The Groundhog Day of capitalism

Martin Alvarez
Chief Commercial Officer
Aug 06 2020

If the process of going public were a person, its name would be Phil Connors. For more than 30 years, it has awakened to “I Got You Babe” at 6:00 a.m. every day. The IPO process is the Groundhog Day of capitalism.

Technology gave us the web in 1989, the internet browser in 1993, Netflix in 1997 and the iPhone in 2007. Today’s farm tractors contain more computing power than the first space shuttle. But somehow, the IPO process never got the memo.

Nearly 4,000 U.S.-based companies ​went public between 1999 to 2019. Putting aside special purpose acquisition companies (SPACs), you can count on one hand the number of innovations applied to those IPOs:

  • In 1999, UPS combined a traditional IPO and a fixed-price tender-offer

  • In 2004, Google went public via a Dutch-auction tender offer

  • Just two companies, Spotify and Slack, went public via direct listings

That’s it. The scarcity of innovation in IPOs stands in stark contrast with the capital markets, which have benefited from massive investments in infrastructure, software, and analytics aimed overwhelmingly at increasing the volume and velocity of trading. The total value of U.S. stocks traded in 2018 reached $33.2 trillion — that’s 14 times greater than in 1989.

Innovation in public markets has mostly fueled trading

Source: The World Bank Group

Source: The World Bank Group It’s no secret that today’s capital markets are dominated by short-term behavior. Most of the innovation on Wall Street has been aligned with short-term compensation structures and incentives.

To date, there has been little incentive to rethink the process by which companies go public. The result? A disproportionate focus on innovation investment that has left IPOs behind, including the latest attempt at change, the direct listing.

The opportunity: innovation that aligns companies and investors

Recent attempts such as direct listings and SPACs are tactical responses to a market dominated by short-term behavior. As alternatives to a traditional IPO go, they must be chosen carefully for fit.

Direct listings are designed for companies expected to debut as “hot IPOs,” that is, lots of investors will want to buy the stock. Companies that are attractive candidates for direct listing tend to be well capitalized and enjoy things like big revenues, healthy growth, an established private market for their shares, and brand recognition — the stuff that fuels a hot IPO.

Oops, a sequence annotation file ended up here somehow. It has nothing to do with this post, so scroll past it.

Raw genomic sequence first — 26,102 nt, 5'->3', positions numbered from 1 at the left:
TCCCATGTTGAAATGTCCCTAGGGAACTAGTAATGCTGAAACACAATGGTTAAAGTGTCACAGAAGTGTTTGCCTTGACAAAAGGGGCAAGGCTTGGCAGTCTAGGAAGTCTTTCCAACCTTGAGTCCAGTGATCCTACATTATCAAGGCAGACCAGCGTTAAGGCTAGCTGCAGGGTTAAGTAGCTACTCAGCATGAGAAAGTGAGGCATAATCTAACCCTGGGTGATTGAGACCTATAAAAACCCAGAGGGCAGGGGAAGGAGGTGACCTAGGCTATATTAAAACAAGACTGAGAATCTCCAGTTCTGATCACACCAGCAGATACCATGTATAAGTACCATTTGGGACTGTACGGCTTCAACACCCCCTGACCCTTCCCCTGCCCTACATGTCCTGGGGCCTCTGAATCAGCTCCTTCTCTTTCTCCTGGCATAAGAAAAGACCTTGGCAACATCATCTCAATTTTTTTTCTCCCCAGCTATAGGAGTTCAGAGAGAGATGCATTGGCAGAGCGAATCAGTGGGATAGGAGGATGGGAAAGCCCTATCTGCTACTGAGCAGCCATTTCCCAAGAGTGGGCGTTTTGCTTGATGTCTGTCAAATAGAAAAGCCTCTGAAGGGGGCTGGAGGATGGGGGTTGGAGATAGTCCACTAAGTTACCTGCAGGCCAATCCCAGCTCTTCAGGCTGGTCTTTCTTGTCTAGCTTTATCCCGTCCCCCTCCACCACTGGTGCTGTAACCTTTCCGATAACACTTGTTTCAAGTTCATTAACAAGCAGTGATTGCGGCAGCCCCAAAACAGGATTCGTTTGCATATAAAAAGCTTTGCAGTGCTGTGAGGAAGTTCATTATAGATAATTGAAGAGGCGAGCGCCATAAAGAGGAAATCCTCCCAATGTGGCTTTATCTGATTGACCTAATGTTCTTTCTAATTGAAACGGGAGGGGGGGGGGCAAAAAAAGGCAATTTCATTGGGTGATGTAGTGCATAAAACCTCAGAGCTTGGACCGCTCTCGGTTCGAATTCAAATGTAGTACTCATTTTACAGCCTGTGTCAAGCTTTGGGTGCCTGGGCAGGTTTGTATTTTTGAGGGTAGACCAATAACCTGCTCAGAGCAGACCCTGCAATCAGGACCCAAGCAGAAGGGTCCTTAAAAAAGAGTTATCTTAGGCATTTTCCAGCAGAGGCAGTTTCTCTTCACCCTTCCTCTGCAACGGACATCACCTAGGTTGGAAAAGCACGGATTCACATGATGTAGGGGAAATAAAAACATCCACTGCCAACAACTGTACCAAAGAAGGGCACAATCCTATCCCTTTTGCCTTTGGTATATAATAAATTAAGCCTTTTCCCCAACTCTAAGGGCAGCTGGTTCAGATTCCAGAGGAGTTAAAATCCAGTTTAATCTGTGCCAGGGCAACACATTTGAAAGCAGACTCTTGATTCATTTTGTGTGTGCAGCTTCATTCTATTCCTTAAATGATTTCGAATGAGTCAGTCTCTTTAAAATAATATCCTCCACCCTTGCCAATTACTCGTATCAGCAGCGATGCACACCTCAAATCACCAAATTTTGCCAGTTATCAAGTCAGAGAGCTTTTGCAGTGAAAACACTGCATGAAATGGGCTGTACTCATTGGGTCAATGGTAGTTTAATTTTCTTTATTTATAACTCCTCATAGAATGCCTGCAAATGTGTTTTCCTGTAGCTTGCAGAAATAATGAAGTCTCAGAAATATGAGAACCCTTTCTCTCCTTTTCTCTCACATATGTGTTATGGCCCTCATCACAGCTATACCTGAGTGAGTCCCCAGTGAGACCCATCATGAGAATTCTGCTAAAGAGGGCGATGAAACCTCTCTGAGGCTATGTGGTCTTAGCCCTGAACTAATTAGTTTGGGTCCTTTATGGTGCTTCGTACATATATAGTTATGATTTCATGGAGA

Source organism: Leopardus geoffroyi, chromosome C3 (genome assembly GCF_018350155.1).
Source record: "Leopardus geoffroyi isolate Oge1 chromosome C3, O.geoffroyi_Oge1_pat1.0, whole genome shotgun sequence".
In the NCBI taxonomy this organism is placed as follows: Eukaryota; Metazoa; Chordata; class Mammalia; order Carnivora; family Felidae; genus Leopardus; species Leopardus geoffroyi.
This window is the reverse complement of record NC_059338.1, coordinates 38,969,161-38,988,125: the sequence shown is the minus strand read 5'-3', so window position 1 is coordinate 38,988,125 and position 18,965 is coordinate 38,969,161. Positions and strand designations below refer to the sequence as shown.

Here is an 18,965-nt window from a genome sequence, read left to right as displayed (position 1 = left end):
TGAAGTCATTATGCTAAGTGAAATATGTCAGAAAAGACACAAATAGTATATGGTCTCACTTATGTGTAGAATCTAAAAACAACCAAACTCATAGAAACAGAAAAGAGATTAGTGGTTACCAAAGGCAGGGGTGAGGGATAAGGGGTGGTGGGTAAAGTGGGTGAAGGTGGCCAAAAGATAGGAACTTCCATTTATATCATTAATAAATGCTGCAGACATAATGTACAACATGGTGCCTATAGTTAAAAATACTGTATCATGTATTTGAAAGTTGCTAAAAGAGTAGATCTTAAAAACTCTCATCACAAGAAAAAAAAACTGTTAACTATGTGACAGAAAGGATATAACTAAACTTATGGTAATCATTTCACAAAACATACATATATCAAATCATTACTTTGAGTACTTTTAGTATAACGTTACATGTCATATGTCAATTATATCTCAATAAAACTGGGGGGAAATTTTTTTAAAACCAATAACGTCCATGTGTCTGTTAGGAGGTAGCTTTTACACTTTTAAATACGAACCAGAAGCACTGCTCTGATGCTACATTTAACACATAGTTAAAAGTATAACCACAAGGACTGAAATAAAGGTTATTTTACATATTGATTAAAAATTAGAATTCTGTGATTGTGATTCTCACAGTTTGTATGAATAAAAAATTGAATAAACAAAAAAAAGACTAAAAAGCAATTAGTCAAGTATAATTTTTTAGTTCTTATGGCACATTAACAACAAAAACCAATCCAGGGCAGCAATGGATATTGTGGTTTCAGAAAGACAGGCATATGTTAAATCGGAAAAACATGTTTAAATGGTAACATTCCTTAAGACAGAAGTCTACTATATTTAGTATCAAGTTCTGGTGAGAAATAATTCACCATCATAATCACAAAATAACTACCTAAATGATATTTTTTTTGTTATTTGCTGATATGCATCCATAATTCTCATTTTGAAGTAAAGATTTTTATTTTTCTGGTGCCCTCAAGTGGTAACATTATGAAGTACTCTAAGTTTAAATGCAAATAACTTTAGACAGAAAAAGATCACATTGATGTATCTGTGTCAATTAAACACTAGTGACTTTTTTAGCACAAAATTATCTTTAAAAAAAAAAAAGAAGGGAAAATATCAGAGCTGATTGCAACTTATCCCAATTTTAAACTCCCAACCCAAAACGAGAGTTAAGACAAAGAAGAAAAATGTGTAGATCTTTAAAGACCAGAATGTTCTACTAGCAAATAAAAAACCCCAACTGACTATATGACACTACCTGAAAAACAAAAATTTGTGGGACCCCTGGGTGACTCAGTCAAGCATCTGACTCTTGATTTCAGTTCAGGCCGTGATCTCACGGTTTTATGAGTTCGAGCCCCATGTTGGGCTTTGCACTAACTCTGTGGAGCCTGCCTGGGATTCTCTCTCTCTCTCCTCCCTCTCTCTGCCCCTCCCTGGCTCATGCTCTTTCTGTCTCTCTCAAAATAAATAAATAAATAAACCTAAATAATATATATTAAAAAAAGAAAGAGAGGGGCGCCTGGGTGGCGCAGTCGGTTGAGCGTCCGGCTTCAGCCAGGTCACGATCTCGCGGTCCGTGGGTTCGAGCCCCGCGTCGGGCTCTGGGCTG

Hot IPOs are hardly the norm. The reality of the IPO market over much of the past decade is much more sobering: Nearly one-third (27%) of companies ended their first day of trading with a price per share less than their IPO price. In contrast, the average first-day IPO gain for companies in that same period was 12%. But this story is rarely told because hot IPOs make better headlines.

A major component of the traditional IPO in dire need of innovation is the allocation process. It is the most consequential part of an IPO because it sets the tone for building a strong base of long-term investors. Companies live with the consequences of IPO allocations for years after going public.

In a traditional IPO, allocations take place at the end of the IPO roadshow: a six to 10 day national or global tour (lately via Zoom) where companies meet with more than 100 investors. The finale to this physically and mentally exhausting trek is allocations. That’s when companies and their underwriters evaluate overall demand for the deal. They decide which investors get shares and how many those shareholders will receive. In a hot IPO, there may be anywhere from three to 10 times more demand than there are shares to allocate.

The lead underwriter presents the company with its own proposed slate of share allocations for use as a starting point. Though that seems harmless enough, companies are completely outgunned and ill-equipped to properly negotiate allocations. The investor landscape is vast and complex even for seasoned capital markets practitioners. Do not be confused. This is not a discussion with your underwriter. It is a negotiation.

The way to level the playing field is to provide companies with unprecedented levels of transparency, access and control. This will tilt the process back toward companies built to last.

For example, LTSE is building a coalition that allows companies to forge ties with long-term institutional investors — well ahead of a potential IPO. Software from LTSE helps companies distinguish the investors who are truly long term; knowledge that allows a company to target investors and allocate shares accordingly. The Long-Term Stock Exchange offers companies a governance platform that promotes alignment with long-term shareholders and stakeholders with a similar mindset. Taken together, these innovations are designed to afford companies breathing room to continue to build their business and advance their vision in the public markets.

Summary comparison of direct listings and traditional IPOs

The IPO pop as the primary catalyst for the direct listing

The direct listing allows companies to bypass the traditional allocation process. As a tactical modification to the IPO process, it shows real potential for certain types of companies. The best fits are companies that do not need to raise capital in conjunction with a public listing. Some companies go public for other reasons, such as to create a public currency for potential acquisitions or to provide liquidity for employees and other shareholders.

Direct listings are unique in targeting the price discovery and allocation mechanisms that are part of the traditional IPO. Its goal is to add transparency and efficiency. In that way, direct listings are primarily a response to what is commonly referred to as the “IPO pop.” The IPO pop is simply the difference between where an IPO prices and the price at which its shares close on its first day of trading. Take for instance two recent traditional IPOs, Lemonade and nCino: They generated a pop of +139% and +195%, respectively.

In traditional IPOs, a 20–30% pop is considered healthy and balanced. It’s deemed to have resulted in a fair price for both the company (which didn’t leave money on the table) and for investors (who are adequately rewarded for the risk).

IPO pops greater than 30% often leave the company, and its pre-IPO shareholders, feeling as if the IPO took place at their expense. They feel (and not without justification) cheated.

Tech IPOs that have experienced major pops

Source: Nasdaq.com, July 15, 2020